I am an Indigenous girl in Guiding

For Indigenous girls in Canada, it can be hard to make their voices heard. At Girl Guides, we believe that every girl should be valued for exactly who she is. From Nunavut to Alberta and Nova Scotia and beyond, 13 Indigenous Girl Guides recently came together in Ottawa to share their experiences and offer ideas for how Guiding can better support girls in their communities. As Girl Guides celebrates National Indigenous Peoples Day (June 21), Alice shares her story on the power of connecting with other Indigenous girls in Guiding:

I am Alice Lightning Earle. I am Cree from Treaty 6 and a member of the 1st Leduc Pathfinders in Alberta. I don’t think I would trade this Indigenous girls’ event for any other Girl Guide trip. It was just so enriching and fun. I had thought that there were barely any Indigenous girls in Guiding but it was awesome getting to meet other Indigenous girls from across Canada. We got to learn so much and had time to connect with each other.

While we were there we shared lots of history. We shared our opinions on how we were represented as Indigenous girls in Guiding, and that we should have a bit more representation. Myself and the other girls connected a lot through our beliefs and culture and just meeting other people. Lots of the history shared was about Girl Guides’ past and all of the Indigenous girls that were involved in Guiding, even in Northern Canada.

Some of the other things we learned were stuff about our own cultures and cultures of others, too. We also got to go in our own councils by a council choosing ceremony. In our councils, we discussed our opinions and outlooks for the future of Girl Guides. There were lots of amazing things taught and shared in the councils, because each specific council was unique and did their own thing.

When we were sharing our opinions we talked about how we could change some things to represent Indigenous people little bit. And we talked about how we would like a little more representation. All of us talking and sharing truly connected us. Connecting with each other was really good for all of us as a group and was meaningful to me.

Something else we did were smudge ceremonies which I really think showed us who we really are. We also did different projects, like a slideshow Snapchat, which was really awesome. We took lots of pictures with each other wearing our ribbon skirts or showing our regalia or cultural objects that represented us. It was lots of fun.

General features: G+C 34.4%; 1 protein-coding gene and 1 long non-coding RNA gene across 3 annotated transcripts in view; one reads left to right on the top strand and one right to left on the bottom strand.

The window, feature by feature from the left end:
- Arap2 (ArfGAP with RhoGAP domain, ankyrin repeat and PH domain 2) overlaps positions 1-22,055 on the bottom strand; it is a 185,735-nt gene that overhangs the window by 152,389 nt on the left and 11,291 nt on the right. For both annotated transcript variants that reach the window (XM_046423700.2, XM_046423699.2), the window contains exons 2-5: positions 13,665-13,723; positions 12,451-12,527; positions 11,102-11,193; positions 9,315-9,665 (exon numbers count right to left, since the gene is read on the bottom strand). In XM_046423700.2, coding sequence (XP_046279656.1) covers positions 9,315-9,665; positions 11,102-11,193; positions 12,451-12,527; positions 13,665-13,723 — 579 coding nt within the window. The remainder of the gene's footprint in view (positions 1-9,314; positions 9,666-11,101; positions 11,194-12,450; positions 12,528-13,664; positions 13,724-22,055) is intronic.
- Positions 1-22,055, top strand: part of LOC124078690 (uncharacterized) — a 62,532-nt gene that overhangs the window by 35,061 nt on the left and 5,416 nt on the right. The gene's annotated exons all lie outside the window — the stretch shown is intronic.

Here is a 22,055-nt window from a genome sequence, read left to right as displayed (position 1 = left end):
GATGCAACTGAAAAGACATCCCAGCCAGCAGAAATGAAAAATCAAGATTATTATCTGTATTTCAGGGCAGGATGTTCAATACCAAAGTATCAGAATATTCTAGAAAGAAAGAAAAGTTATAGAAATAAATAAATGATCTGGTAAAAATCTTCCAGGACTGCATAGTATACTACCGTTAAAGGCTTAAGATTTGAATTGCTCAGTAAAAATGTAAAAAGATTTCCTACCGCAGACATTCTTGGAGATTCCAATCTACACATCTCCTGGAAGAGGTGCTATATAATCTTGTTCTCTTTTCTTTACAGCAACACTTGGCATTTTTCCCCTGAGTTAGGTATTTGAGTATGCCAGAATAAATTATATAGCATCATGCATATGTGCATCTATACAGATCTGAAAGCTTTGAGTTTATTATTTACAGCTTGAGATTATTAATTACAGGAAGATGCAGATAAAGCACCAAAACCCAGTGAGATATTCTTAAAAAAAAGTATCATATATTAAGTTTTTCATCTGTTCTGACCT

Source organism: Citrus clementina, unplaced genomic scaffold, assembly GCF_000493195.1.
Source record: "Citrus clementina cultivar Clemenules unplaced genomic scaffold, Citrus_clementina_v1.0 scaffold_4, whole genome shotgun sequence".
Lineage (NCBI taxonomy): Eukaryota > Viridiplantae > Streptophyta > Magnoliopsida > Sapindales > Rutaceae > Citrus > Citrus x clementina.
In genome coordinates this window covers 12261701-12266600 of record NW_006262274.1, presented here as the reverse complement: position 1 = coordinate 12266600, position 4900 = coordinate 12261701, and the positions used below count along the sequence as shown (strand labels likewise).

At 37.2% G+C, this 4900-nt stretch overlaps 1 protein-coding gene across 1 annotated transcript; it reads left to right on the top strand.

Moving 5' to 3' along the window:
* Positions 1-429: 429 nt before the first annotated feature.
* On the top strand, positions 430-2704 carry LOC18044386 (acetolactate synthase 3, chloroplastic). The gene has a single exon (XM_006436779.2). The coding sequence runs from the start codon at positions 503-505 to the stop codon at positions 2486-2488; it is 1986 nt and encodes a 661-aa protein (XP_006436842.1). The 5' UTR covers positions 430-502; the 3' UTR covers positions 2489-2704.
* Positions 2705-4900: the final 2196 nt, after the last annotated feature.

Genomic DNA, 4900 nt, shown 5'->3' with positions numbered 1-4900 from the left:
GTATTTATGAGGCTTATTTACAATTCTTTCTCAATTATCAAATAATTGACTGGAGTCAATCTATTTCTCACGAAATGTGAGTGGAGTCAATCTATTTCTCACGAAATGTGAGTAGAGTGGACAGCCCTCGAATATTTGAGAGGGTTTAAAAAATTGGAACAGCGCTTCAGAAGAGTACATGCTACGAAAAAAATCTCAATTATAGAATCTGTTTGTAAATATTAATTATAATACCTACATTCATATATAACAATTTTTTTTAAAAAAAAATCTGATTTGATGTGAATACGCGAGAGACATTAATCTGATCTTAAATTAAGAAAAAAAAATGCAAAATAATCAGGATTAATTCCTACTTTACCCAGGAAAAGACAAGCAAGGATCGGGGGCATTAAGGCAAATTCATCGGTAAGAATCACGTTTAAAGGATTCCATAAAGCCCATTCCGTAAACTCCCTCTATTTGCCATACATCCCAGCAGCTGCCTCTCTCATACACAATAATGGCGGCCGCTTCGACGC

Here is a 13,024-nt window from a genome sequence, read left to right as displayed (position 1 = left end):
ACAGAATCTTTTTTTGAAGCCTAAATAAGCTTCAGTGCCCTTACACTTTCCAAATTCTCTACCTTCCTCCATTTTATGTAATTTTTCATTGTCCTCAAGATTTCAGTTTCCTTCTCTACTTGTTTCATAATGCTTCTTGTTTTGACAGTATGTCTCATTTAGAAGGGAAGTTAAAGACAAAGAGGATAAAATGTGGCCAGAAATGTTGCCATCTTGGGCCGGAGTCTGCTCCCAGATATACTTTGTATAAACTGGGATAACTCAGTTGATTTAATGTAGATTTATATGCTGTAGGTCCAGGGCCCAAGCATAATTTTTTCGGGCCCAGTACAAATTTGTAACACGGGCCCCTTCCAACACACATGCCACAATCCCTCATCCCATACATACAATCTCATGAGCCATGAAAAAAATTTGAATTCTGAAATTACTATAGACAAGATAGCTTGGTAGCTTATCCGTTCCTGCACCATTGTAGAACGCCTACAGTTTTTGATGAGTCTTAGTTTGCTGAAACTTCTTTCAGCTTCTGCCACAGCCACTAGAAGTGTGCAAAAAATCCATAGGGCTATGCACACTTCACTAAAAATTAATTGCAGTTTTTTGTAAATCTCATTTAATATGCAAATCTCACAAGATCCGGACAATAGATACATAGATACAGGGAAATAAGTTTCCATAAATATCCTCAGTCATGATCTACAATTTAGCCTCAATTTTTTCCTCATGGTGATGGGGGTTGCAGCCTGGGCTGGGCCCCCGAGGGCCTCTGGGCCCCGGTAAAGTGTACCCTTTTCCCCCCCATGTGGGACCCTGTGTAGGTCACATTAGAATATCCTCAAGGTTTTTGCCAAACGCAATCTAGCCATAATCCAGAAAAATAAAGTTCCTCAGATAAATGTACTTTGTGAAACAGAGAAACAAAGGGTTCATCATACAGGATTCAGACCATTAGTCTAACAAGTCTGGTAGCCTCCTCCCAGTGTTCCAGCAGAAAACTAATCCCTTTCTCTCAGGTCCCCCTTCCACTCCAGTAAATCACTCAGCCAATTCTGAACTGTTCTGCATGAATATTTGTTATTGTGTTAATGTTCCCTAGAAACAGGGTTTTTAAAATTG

I honestly really think that we should have one of these events every year to connect and talk about progress. And while we were all there, all the organizers were amazing. Kudos to Yara, Sahar, Pytor, Saimaniq and Kim for helping out with this whole thing. They really made it fun and meaningful to do. Honestly if we do have another one they should be organizing it again. I really did have an amazing time there with all the other girls – plus it really helped me go out of my comfort zone and actually talk to other people and actually socialize. I am proud to be an Indigenous girl in Girl Guides.

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1 Response to I am an Indigenous girl in Guiding

  1. Debbie Harling-Molnar says:

    This is a great article. Having been a guider for many years and trying to learn about all the different traditions that every culture has it would be great to be able to set up sessions with our Indigenous members – through Whats App or other like tools to share who we are and where we come from.
    My girls (guides and pathfinders)
    We have had guest speaker a number of times who shares her history, brings in Indigenous crafts, shares her family history – speaks to the Pow Wows that are held – would love to share this experience with our units again.

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